1. Have a separate kernel stack set up and mapped in the SAME virtual location per-process (i.e. per-collection of threads, not per-thread)


The second method is "one kernel stack (per CPU)". You don't have multiple kernel stacks mapped at the same virtual location, you just have one kernel stack.

For this case you'd do something like this (without worrying about things like FPU/MMX/SSE/AVX again):

Code:
exit_kernel:
    cli
    mov esi,[current_task_TCB]     ;Address for the task control block for the task we're returning to

;Change virtual address space

    mov eax,[esi+TCB.cr3]
    mov cr3,eax

;Prepare for IRET

    mov eax,[esi+TCB.esp]
    mov ebx,[esi+TCB.eflags]
    mov ecx,[esi+TCB.eip]
    push dword 0x00000023        ;User data segment (for SS)
    push eax
    push ebx
    push dword 0x0000001C        ;User code segment (for CS)
    push ecx

;Load user-space state

    mov eax,[esi+TCB.eax]
    mov ebx,[esi+TCB.ebx]
    mov ecx,[esi+TCB.ecx]
    mov edx,[esi+TCB.edx]
    mov edi,[esi+TCB.edi]
    mov ebp,[esi+TCB.ebp]
    mov esi,[esi+TCB.esi]

;Return to user-space

    iretd


While a CPU is running user-space code its kernel stack is empty; and when something causes a switch to CPL=0 the CPU switches to that CPU's kernel stack and pushes some stuff onto it, then kernel has do the reverse of the above to shift all of the user-space state to the tasks' "task control block" and this removes the information that the CPU pushed (return SS:ESP, return EFLAGS, return EIP) so that the kernel stack is empty again.

For example, for a page fault exception it might be:

Code:
page_fault_exception:
    push esi
    mov edi,[current_task_TCB]

    pop dword [edi+TCB.edi]
    mov [edi+TCB.eax],eax
    mov [edi+TCB.ebx],ebx
    mov [edi+TCB.ecx],ecx
    mov [edi+TCB.edx],edx
    mov [edi+TCB.esi],esi
    mov [edi+TCB.ebp],ebp

    pop dword [edi+TCB.errorCode]
    mov eax,cr2
    mov [edi+TCB.cr2],eax

    pop dword [edi+TCB.eip]
    add esp,4               ;Remove return CS
    pop dword [edi+TCB.eflags]
    pop dword [edi+TCB.esp]
    add esp,4               ;Remove return SS

    ;Add "handle page fault for this task" joblette to the kernel's prioritised queue/s of things to do

    mov eax,JOBLETTE_TYPE_PAGE_FAULT
    mov ebx,edi             ;ebx = 1st piece of joblette data (address of TCB for task that needs its page fault handled)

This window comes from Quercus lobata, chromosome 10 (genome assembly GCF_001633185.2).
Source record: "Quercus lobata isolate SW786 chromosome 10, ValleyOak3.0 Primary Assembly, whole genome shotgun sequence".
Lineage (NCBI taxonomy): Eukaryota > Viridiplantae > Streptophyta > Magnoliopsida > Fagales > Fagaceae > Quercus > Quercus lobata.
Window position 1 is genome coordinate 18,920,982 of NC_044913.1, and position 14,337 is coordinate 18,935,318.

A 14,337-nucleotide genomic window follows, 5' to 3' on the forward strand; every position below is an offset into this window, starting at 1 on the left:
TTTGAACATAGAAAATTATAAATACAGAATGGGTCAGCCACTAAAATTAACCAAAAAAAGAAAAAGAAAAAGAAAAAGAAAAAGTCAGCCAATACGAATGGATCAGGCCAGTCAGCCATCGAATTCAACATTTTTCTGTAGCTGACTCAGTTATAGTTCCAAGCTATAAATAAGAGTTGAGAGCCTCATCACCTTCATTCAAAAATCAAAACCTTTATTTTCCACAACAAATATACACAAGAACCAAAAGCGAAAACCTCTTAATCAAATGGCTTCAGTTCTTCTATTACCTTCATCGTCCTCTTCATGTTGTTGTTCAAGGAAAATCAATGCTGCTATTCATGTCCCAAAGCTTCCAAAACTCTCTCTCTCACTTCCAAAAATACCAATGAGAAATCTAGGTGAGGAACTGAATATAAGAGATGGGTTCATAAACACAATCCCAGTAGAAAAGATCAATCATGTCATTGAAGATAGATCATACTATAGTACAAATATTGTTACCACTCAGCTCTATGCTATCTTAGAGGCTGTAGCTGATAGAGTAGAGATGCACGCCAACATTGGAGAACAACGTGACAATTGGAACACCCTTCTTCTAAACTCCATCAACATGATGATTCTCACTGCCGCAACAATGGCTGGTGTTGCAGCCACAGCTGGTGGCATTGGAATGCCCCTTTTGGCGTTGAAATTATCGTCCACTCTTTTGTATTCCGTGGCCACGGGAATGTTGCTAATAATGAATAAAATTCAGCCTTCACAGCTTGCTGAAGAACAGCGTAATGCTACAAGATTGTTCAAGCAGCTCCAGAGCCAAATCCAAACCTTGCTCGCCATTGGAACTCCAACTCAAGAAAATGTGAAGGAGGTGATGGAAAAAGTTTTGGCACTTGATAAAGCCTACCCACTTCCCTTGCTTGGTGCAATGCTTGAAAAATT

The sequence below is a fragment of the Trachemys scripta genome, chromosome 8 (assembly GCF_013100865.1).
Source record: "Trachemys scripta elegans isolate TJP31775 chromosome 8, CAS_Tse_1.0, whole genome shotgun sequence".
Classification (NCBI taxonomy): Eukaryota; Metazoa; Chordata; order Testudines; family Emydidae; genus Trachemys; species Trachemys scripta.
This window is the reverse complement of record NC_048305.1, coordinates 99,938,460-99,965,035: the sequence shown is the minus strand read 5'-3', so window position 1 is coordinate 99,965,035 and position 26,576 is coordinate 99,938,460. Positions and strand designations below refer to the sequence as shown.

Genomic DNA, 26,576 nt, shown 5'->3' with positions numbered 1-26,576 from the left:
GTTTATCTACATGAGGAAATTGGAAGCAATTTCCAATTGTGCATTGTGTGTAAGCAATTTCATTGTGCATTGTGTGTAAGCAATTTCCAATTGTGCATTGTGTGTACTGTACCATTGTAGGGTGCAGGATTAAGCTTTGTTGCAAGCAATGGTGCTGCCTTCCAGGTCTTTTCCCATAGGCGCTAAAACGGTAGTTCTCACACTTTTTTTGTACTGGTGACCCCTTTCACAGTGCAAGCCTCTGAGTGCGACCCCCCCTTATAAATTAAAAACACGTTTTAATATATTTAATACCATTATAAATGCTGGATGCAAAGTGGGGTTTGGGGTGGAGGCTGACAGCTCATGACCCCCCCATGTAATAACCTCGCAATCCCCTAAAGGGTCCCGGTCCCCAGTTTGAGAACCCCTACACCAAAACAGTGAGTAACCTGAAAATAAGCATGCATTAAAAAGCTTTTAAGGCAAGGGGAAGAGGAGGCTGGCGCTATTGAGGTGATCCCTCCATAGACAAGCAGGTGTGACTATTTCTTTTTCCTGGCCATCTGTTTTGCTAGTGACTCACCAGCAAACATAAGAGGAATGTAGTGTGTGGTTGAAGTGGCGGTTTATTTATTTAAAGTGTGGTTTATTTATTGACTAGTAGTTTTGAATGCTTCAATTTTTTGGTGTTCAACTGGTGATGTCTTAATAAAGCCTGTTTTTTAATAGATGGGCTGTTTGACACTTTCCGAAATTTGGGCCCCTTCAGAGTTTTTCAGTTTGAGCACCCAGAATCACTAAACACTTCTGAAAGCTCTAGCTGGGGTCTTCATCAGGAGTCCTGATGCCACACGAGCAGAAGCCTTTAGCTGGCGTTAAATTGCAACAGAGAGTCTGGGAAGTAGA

call add_new_joblette

   ;** At this point, all user-space state has been saved, kernel stack is now empty, and nothing useful is in any of the registers **

    ;Enter the kernel's "do whatever joblette is most important" loop.

    sti
    jmp kernel_entry


Note that because there's only one kernel stack (per CPU) the "ESP0" field in the TSS never changes - instead it's set once during boot (e.g. during the AP CPU startup sequence).

While the kernel is running it only changes the "current_task_TCB" variable (which effects the task that the kernel would return to if the kernel has nothing more important to do).

For the kernel's prioritised queue/s of things to do ("joblettes"); the kernel might do many joblettes for many different tasks (and for itself), and then (when there's no more joblettes to do, and maybe also when a task that is ready to run has a higher priority than the highest priority remaining joblette) the kernel would leave its "joblette loop" and jump to the "exit_kernel" code above.

rwosdev wrote:
Am I mostly correct?


No; either it's very wrong for "kernel stack per task" or its very wrong for "one kernel stack (per CPU)".

I think (and hope) you're using "kernel stack per task" (and not the second method - "one kernel stack (per CPU)"; and in that case you've ignored everything I said last time and still think that IRQs have something to do with task switching when they do not.

I also think you're making a second mistake - thinking that the scheduler's timer (PIT) is the only thing that causes task switches. For all operating systems most task switches are caused by tasks blocking (e.g. because they have to wait for data from disk, from network, from user, from another task, etc) and by tasks unblocking (e.g. because the data that they were were waiting for arrived).